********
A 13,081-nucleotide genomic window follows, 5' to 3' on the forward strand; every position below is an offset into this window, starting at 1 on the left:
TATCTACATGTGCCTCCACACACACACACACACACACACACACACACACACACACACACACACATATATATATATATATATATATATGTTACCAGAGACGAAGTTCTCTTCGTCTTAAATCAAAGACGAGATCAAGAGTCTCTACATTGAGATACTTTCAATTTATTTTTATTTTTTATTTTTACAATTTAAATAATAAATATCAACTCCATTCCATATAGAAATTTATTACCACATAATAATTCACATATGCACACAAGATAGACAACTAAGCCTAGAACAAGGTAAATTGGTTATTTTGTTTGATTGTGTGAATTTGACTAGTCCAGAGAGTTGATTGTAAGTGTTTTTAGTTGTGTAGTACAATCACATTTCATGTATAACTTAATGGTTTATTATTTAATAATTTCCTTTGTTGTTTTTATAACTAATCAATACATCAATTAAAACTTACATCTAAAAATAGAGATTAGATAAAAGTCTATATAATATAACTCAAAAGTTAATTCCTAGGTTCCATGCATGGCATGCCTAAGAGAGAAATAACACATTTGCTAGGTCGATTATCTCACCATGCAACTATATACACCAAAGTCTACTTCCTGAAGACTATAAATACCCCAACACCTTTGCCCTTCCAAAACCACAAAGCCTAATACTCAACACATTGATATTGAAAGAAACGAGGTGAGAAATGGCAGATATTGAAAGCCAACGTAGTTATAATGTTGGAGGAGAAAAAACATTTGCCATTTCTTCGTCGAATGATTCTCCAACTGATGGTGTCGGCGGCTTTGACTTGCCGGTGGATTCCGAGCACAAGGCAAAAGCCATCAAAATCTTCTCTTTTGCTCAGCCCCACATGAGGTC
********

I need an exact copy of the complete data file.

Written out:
A 13,081-nucleotide genomic window follows, 5' to 3' on the forward strand; every position below is an offset into this window, starting at 1 on the left:
TATCTACATGTGCCTCCACACACACACACACACACACACACACACACACACACACACACACACATATATATATATATATATATATATGTTACCAGAGACGAAGTTCTCTTCGTCTTAAATCAAAGACGAGATCAAGAGTCTCTACATTGAGATACTTTCAATTTATTTTTATTTTTTATTTTTACAATTTAAATAATAAATATCAACTCCATTCCATATAGAAATTTATTACCACATAATAATTCACATATGCACACAAGATAGACAACTAAGCCTAGAACAAGGTAAATTGGTTATTTTGTTTGATTGTGTGAATTTGACTAGTCCAGAGAGTTGATTGTAAGTGTTTTTAGTTGTGTAGTACAATCACATTTCATGTATAACTTAATGGTTTATTATTTAATAATTTCCTTTGTTGTTTTTATAACTAATCAATACATCAATTAAAACTTACATCTAAAAATAGAGATTAGATAAAAGTCTATATAATATAACTCAAAAGTTAATTCCTAGGTTCCATGCATGGCATGCCTAAGAGAGAAATAACACATTTGCTAGGTCGATTATCTCACCATGCAACTATATACACCAAAGTCTACTTCCTGAAGACTATAAATACCCCAACACCTTTGCCCTTCCAAAACCACAAAGCCTAATACTCAACACATTGATATTGAAAGAAACGAGGTGAGAAATGGCAGATATTGAAAGCCAACGTAGTTATAATGTTGGAGGAGAAAAAACATTTGCCATTTCTTCGTCGAATGATTCTCCAACTGATGGTGTCGGCGGCTTTGACTTGCCGGTGGATTCCGAGCACAAGGCAAAAGCCATCAAAATCTTCTCTTTTGCTCAGCCCCACATGAGGTC